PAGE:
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Anti-Cheat Programs Need To Relax

Heavy-handed programs designed to protect us are also causing collateral damage

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Wherever there are online video games, there will be people trying to cheat. It’s human nature, and as much as it annoys the rest of us, we’ll never be rid of it. So we should all expect, at some level, video game companies to put in the work needed to protect us from aimbots and wallhacks and autoclickers.

It’s in their best interests, after all. If a game is overrun by cheaters then regular, rule-abiding players—the majority of their paying customers—might stop playing the game, might tell other people not to buy the game, and might never buy a game in that series, or from that company, ever again.


We should all be thankful, then, for the idea of anti-cheat measures. But as I look around the video games I’ve played, or have at least tried to play in 2022, I’m wondering whether they’re starting to become more trouble than they’re worth.

I have reviewed FIFA in some capacity on this website for well over a decade, but regular readers who are also football fans may have noticed I haven’t said a word about it this year. That’s because, over a month after the PC version’s release, I am still locked out of it thanks to a broken, over-zealous example of anti-cheat protection.


Publisher EA uses Easy Anti-Cheat, which has given me an error preventing me from even launching the game that every published workaround—from running the program as an administrator to disabling overlays (?) to editing my PC’s bios (??!!)—hasn’t solved. And so for one whole month, a game that I own and have never cheated at in my life, remains unplayable. I’ve never even made it to the main menu.

The same publisher and the same anti-cheat program also locked me out of Battlefield 2042 (it’s getting good!) for almost a week earlier this month, for no reason, just because. At least in this instance it was a temporary bug (I could boot the game up and play for a few minutes before it would freeze), and not a complete failure at the point of launch, but still.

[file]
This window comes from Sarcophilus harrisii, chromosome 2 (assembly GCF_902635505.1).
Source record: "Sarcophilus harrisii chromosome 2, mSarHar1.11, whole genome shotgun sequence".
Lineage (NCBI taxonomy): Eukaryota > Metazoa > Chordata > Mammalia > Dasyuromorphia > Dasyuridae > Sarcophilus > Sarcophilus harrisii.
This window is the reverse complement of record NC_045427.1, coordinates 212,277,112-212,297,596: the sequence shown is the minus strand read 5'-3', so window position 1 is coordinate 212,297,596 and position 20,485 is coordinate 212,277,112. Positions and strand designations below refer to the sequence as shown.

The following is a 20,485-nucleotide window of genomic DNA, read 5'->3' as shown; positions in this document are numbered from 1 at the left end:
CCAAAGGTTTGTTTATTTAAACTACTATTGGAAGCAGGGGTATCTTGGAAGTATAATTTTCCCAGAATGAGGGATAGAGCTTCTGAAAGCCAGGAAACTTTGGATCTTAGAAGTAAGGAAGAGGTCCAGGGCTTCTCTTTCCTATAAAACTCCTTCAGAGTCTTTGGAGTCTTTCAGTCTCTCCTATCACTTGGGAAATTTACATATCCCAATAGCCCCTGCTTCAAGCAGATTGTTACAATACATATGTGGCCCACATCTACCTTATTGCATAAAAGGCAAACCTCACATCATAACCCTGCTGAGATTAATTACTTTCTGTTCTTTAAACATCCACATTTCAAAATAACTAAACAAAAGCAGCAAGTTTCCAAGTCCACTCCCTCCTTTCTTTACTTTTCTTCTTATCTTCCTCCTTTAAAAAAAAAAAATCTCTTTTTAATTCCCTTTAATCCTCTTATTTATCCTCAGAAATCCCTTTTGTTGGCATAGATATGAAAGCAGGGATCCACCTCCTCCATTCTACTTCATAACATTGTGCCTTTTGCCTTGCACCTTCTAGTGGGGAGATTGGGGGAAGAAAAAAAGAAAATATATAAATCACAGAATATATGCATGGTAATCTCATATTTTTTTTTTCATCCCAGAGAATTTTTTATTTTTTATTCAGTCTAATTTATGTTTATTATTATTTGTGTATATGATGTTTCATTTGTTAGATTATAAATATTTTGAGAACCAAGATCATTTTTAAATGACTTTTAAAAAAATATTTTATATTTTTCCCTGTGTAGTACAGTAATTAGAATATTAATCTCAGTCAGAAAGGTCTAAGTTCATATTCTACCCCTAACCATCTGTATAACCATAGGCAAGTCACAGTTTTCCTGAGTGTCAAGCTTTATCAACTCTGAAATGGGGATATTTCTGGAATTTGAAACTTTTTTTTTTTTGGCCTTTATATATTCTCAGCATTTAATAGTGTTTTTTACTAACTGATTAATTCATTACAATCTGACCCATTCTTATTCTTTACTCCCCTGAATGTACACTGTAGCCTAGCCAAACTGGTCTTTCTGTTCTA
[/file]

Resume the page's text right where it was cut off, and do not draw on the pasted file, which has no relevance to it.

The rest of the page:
This fucking sucks! Games not working for weird technical reasons is a thing that happens constantly, especially if you’ve owned a PC for any amount of time (I couldn’t play Fallout 3 for over a decade!), but when the problem is not the game but a thing attached to the side of the game, something designed to protect your experience but which is instead harming it, it’s so much more frustrating.

To be clear, I’m not posting this as some kind of isolated, woe-is-me personal account. FIFA 23's problems are very widespread, to the point it affected other outlet’s reviews, and in this line of work, across all the games and platforms we make use of, we run into hiccups and errors all the time that go unremarked because, well, that’s just life.


Here, though, I think the cause of the issues being an external thing just makes it so much more annoying. And EA are far from the only ones affecting users with heavy-handed measures. Look at Activision, with a frankly ridiculous mobile phone requirement for its latest games that was walked back on Overwatch, but which remains in place for Modern Warfare 2's impending launch. It means that huge numbers of people, legitimate customers who wanted to buy the game and play it fairly, will be prevented from doing so because of plans. Then there’s Bungie, who saw innocent players accidentally banned—an extreme punishment!—earlier this month when their own anti-cheat went awry, while some Apex Legends players were booted for the same reason in August.

At what point does policing cheats to this extent start to have more of an impact on your rules-abiding userbase than the cheats? Is it really worth it for these publishers to install these programs at the kernel level, where they technically have the power to access and alter everything on your PC, something that has long raised not just technical but ethical concerns as well?


Maybe I’m biased given my recent experiences, but I’m starting to think the answer is fast approaching “no. I’m not saying we don’t need cheat protection, of course we do: cheats aren’t just a huge pain in the ass, they’re so big they’ve become a lucrative business unto themselves. Ask anyone playing NBA 2K23, or GTA Online, PC games notorious for the amount of cheating going on, what it’s like playing online without a safety net of some kind, and you’ll get some passionate responses.

But surely we can find a better, cleaner way of doing things than this.